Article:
Tim criticizes OHSU but this is the only school in the state that can even claim to be national class. The U of O is ranked below 100th--did you realize that, Tim (and no, I don't mean in football, the only investment the citizenry seems interested in).

    Get rid of student services? Are you kidding?

    The fact is that a number of state systems are thriving. They are systems that separate schools with research intensive missions from those with those that are primarily MA granting, are community colleges, or have other missions. In most of these systems, the state board is independent of the legislature and the governor, particularly in matters of admissions and tuition rates.

    And these institutions are in our economic competitors. I have in mind the UNC system, the Georgia system, the Texas system, Washington (all schools have separate boards), and until the recent budget meltdown, the UC and CalState system.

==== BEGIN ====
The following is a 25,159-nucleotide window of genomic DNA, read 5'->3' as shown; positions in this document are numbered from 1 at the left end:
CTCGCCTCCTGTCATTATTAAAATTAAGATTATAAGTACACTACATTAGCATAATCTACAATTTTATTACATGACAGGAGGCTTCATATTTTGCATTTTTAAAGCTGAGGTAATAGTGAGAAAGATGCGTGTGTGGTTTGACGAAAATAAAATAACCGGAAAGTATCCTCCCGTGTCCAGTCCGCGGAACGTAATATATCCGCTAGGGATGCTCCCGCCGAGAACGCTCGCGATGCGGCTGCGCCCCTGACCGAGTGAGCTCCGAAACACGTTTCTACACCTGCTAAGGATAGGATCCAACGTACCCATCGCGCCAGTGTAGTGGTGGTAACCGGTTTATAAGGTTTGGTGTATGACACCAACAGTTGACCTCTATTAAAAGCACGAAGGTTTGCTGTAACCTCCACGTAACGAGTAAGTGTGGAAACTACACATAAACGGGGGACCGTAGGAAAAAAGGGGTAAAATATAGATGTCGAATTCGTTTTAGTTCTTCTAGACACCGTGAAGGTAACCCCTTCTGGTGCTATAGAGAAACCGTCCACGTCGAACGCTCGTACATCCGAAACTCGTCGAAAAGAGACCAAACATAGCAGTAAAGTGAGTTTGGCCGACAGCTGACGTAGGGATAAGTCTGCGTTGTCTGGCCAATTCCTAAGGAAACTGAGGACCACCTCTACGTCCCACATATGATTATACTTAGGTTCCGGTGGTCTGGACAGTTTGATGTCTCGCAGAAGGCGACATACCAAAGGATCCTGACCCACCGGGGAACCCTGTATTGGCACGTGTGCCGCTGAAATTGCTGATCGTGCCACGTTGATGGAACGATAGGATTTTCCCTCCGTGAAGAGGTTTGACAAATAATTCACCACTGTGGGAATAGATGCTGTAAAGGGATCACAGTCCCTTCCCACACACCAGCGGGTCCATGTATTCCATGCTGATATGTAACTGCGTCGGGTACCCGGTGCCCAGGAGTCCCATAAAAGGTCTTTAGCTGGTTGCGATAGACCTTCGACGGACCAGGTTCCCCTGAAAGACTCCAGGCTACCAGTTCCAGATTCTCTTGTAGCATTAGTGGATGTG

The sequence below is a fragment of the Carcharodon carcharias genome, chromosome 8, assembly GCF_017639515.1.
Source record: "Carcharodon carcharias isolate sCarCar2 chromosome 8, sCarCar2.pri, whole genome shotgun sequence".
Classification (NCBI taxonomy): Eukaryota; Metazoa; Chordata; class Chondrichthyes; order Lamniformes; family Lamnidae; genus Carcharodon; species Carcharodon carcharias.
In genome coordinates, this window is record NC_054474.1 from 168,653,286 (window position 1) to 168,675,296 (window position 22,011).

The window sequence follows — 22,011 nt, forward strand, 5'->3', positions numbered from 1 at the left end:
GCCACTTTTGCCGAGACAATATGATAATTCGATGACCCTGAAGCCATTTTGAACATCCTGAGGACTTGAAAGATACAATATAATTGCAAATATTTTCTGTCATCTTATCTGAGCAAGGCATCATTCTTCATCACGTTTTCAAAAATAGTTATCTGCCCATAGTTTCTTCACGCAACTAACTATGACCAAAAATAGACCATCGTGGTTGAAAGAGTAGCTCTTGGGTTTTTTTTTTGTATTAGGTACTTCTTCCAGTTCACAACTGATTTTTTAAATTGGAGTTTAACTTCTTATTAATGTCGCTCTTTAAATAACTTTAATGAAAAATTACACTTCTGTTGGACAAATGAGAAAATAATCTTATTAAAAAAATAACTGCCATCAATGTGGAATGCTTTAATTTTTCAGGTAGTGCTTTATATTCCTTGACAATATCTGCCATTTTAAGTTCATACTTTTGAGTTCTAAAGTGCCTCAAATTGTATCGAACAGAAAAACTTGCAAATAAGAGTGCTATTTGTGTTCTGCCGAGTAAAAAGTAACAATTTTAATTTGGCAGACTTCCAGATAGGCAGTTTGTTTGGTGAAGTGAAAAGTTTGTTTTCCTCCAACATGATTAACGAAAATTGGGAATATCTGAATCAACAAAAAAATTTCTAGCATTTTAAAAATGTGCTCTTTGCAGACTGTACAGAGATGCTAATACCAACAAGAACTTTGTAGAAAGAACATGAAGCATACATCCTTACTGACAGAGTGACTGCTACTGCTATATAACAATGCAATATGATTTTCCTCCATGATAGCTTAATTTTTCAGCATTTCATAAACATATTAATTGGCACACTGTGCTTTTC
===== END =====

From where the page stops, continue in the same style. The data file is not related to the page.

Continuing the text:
These schools (all but UC) are hiring, are growing, bring in research dollars, and are economic engines for their state and region.

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      1) There are those that would have the U of O be a private school. This isn't anything new, and should not be a shock. Lariviere was simply walking in that direction. Bad direction.

      2) The leadership of Oregon has plans, I believe, for a better future for all Oregon university students. Yes, I am serious about cutting deans of students on every campus. Those are interesting comparisons of state systems. Thanks for your input Mr. Gronke.

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    At PSU, where I work, when our previous president Judith Ramaley ran afoul of the State Board, due in part to too much independent action, when she left they hired a president, Dan Bernstine, whom many at PSU disliked and felt to be a "stooge." Many felt we were being punished. But we made it through the Dan years, maintaining growth, and now have a creative, high-profile president in Wim Wiewel, who plays well with others. Personally I cannot believe that anybody is surprised Lariviere was fired.